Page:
Mama Aretha Franklin and Us,
a View from Africa,
by Gabriel C Banda
ARETHA Franklin has passed on!
Many persons in America and other parts of the world have been greatly moved by the passing of the very gifted singer, music artist, and actress Mama Aretha Franklin, Thursday, August 16, 2018, in Detroit, Michigan, USA. She went down following some cancer condition.
Aretha Franklin, born 1942, was from her childhood and teens performing and reaching many church and popular audiences. She established herself in the hearts of many worldwide.
Mama Aretha Franklin came onto the wide world stage at a time of great transformation in human relations.
Aretha Franklin reached more than persons of African descent. Yes, in America, Africa, and other places with numbers of persons of African descent, people were inspired by persons like Aretha Franklin.
People in various parts of the world did not consider her American, but foremost as one of them, a human being close to them.
One of Our Mothers
For the young in Africa, Aretha Franklin was considered One of our Aunts, One of our Mothers. For those older, such as our biological fathers and mothers, Aretha Franklin was one of their Sisters.
In Africa, some widely respected singers we then considered our Mothers and Aunts included Mama Miriam Makeba and her friend Mama Dorothy Masuka. Mama Dorothy Masuka we considered one of our Mothers when at some point of my childhood she lived some forty metres or so near us along Mulilima Street, Libala II, Lusaka, Zambia.
In America, there were singers like Roberta Flack, Aretha Franklin, and Joan Baez. Music artists, as with other artists, could be both gifted singers and activists in favour of rights, harmonious humanity, and life.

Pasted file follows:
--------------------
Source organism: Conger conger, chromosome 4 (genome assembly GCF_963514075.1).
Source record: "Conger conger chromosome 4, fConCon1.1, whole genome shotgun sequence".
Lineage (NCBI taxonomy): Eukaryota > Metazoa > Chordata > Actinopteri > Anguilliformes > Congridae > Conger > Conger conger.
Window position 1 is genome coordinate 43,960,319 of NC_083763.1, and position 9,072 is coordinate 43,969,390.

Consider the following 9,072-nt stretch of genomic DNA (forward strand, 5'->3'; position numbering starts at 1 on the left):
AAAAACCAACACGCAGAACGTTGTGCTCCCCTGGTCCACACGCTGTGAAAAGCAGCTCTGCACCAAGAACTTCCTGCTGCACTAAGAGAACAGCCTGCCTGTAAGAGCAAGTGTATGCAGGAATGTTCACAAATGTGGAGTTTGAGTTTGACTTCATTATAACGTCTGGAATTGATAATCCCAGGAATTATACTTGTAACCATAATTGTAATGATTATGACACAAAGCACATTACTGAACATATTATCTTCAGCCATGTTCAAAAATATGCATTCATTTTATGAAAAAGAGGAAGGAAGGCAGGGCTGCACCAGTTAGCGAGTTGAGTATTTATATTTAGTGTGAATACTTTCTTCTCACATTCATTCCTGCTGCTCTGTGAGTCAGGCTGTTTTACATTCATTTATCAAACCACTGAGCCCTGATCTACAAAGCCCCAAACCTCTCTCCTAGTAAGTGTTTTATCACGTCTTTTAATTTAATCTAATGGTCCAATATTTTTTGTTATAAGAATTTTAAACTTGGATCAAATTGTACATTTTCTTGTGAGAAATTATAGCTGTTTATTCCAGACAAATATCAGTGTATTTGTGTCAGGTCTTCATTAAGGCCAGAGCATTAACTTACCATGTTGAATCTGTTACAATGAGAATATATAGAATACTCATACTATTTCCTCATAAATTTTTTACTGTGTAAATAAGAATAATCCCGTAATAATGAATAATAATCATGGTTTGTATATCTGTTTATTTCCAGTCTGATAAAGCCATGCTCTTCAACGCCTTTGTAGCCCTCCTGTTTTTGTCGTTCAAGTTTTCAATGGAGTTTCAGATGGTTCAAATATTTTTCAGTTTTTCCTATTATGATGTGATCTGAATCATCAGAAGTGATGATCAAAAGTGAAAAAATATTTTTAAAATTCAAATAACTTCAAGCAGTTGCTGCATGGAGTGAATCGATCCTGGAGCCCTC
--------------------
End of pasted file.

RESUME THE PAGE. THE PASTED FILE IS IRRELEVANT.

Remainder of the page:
Of African Descent
In the 1950s and 1960s, as Africa’s societies were getting independence, there was still organised racism and apartheid in USA. The US Constitution had some two hundred years earlier proclaimed the freedom by birth of human beings while it had massive, organised, slavery against persons of African descent.
In the 1950s and 1960s, Martin Luther King and others were fighting racism and apartheid in the United States.
In 1960s Africa and the Americas, images and symbols were important. Music and the arts were important channels for freedom. In the 1960s and 1970s, fighting for their fundamental rights, Africans and persons of African descent were wearing themselves with pride.
They were parts of the human race. They were legitimate parts of humanity in both its unity and its deep and pleasant variation. No person was by birth in a particular group born superior or inferior to another of some other group. Africans were not on the margins. They were also on the centre.
Rather than just fit into the agenda being designed and dominated by others, artists of African descent sought clothing and colours that they found creative for their situation. They made creative and artistic expressions that were very innovative.
The physical features of Black African persons were not to be stigmatised and repressed, but to be celebrated. The African, in all particular features, was a legitimate part of humanity. The African was not inferior. Thus the decision to take a stance of acceptance and pride in their inherited features.
It was not one’s fault that they were Black or White. In fact, it was not a fault to be Black. Being of African descent was to be accepted and celebrated. Thus the skin tone was accepted.
And thus, the Afro hair style, as promoted by persons like Aretha Franklin, Roberta Flack, Angela Davies, Muhammad Ali, and millions of persons in USA, Africa, the Caribbean, UK, and other places of residence of persons of African descent, asserted their hair as part of being a person and being a natural part of the human world and life itself.
For persons of African descent, Mama Aretha Franklin and others were symbols of self-appreciation and self-acceptance.
It was not just about the message in their songs. Some fans were not concerned about the message but that the singers were persons of great deepness. The singers could stand up as great persons of African descent. Some were inspired not by their songs but images they proudly pronounced, images like Afro Hair style.